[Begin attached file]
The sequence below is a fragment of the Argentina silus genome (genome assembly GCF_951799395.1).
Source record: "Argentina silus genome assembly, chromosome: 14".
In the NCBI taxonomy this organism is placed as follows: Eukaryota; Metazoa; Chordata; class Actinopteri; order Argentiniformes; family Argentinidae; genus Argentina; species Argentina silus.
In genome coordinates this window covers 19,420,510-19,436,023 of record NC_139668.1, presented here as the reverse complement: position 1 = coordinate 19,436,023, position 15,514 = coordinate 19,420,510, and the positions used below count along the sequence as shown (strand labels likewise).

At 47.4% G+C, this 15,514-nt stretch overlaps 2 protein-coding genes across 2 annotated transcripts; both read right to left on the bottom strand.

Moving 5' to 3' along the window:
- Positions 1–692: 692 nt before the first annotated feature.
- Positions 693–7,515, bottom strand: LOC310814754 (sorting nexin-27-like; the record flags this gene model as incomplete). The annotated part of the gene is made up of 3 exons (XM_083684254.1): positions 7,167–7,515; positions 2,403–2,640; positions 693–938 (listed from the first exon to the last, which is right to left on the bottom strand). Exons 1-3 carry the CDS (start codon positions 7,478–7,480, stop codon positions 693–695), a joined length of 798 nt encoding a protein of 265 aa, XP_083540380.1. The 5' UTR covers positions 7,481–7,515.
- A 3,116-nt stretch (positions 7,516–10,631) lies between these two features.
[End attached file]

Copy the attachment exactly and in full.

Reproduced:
The sequence below is a fragment of the Argentina silus genome (genome assembly GCF_951799395.1).
Source record: "Argentina silus genome assembly, chromosome: 14".
In the NCBI taxonomy this organism is placed as follows: Eukaryota; Metazoa; Chordata; class Actinopteri; order Argentiniformes; family Argentinidae; genus Argentina; species Argentina silus.
In genome coordinates this window covers 19,420,510-19,436,023 of record NC_139668.1, presented here as the reverse complement: position 1 = coordinate 19,436,023, position 15,514 = coordinate 19,420,510, and the positions used below count along the sequence as shown (strand labels likewise).

At 47.4% G+C, this 15,514-nt stretch overlaps 2 protein-coding genes across 2 annotated transcripts; both read right to left on the bottom strand.

Moving 5' to 3' along the window:
- Positions 1–692: 692 nt before the first annotated feature.
- Positions 693–7,515, bottom strand: LOC310814754 (sorting nexin-27-like; the record flags this gene model as incomplete). The annotated part of the gene is made up of 3 exons (XM_083684254.1): positions 7,167–7,515; positions 2,403–2,640; positions 693–938 (listed from the first exon to the last, which is right to left on the bottom strand). Exons 1-3 carry the CDS (start codon positions 7,478–7,480, stop codon positions 693–695), a joined length of 798 nt encoding a protein of 265 aa, XP_083540380.1. The 5' UTR covers positions 7,481–7,515.
- A 3,116-nt stretch (positions 7,516–10,631) lies between these two features.